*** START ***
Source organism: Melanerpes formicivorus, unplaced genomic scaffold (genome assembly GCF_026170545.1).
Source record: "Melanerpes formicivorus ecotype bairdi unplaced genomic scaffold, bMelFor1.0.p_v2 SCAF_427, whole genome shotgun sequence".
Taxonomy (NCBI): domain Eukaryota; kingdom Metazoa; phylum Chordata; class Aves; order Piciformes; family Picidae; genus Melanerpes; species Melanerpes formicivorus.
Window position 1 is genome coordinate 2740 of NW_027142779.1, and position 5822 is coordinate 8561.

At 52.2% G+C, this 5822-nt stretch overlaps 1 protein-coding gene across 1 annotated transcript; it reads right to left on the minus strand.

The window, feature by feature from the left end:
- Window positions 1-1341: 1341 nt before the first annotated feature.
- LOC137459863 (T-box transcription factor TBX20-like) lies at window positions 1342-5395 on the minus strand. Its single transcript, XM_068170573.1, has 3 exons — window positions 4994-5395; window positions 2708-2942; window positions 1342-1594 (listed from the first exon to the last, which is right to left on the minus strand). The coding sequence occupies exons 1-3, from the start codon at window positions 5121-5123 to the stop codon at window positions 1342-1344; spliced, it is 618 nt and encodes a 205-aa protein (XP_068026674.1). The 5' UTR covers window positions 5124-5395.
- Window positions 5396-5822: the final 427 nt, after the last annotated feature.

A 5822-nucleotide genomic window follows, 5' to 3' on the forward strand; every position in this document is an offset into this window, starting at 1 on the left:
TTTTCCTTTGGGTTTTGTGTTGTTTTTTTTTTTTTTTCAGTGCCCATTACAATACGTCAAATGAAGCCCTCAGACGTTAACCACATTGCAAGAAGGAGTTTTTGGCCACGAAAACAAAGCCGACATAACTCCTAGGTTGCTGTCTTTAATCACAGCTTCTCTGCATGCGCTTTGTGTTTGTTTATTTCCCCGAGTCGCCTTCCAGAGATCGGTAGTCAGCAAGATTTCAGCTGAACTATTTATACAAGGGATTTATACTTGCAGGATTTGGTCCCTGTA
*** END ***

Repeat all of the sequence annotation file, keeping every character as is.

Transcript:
Source organism: Melanerpes formicivorus, unplaced genomic scaffold (genome assembly GCF_026170545.1).
Source record: "Melanerpes formicivorus ecotype bairdi unplaced genomic scaffold, bMelFor1.0.p_v2 SCAF_427, whole genome shotgun sequence".
Taxonomy (NCBI): domain Eukaryota; kingdom Metazoa; phylum Chordata; class Aves; order Piciformes; family Picidae; genus Melanerpes; species Melanerpes formicivorus.
Window position 1 is genome coordinate 2740 of NW_027142779.1, and position 5822 is coordinate 8561.

At 52.2% G+C, this 5822-nt stretch overlaps 1 protein-coding gene across 1 annotated transcript; it reads right to left on the minus strand.

The window, feature by feature from the left end:
- Window positions 1-1341: 1341 nt before the first annotated feature.
- LOC137459863 (T-box transcription factor TBX20-like) lies at window positions 1342-5395 on the minus strand. Its single transcript, XM_068170573.1, has 3 exons — window positions 4994-5395; window positions 2708-2942; window positions 1342-1594 (listed from the first exon to the last, which is right to left on the minus strand). The coding sequence occupies exons 1-3, from the start codon at window positions 5121-5123 to the stop codon at window positions 1342-1344; spliced, it is 618 nt and encodes a 205-aa protein (XP_068026674.1). The 5' UTR covers window positions 5124-5395.
- Window positions 5396-5822: the final 427 nt, after the last annotated feature.

A 5822-nucleotide genomic window follows, 5' to 3' on the forward strand; every position in this document is an offset into this window, starting at 1 on the left:
TTTTCCTTTGGGTTTTGTGTTGTTTTTTTTTTTTTTTCAGTGCCCATTACAATACGTCAAATGAAGCCCTCAGACGTTAACCACATTGCAAGAAGGAGTTTTTGGCCACGAAAACAAAGCCGACATAACTCCTAGGTTGCTGTCTTTAATCACAGCTTCTCTGCATGCGCTTTGTGTTTGTTTATTTCCCCGAGTCGCCTTCCAGAGATCGGTAGTCAGCAAGATTTCAGCTGAACTATTTATACAAGGGATTTATACTTGCAGGATTTGGTCCCTGTA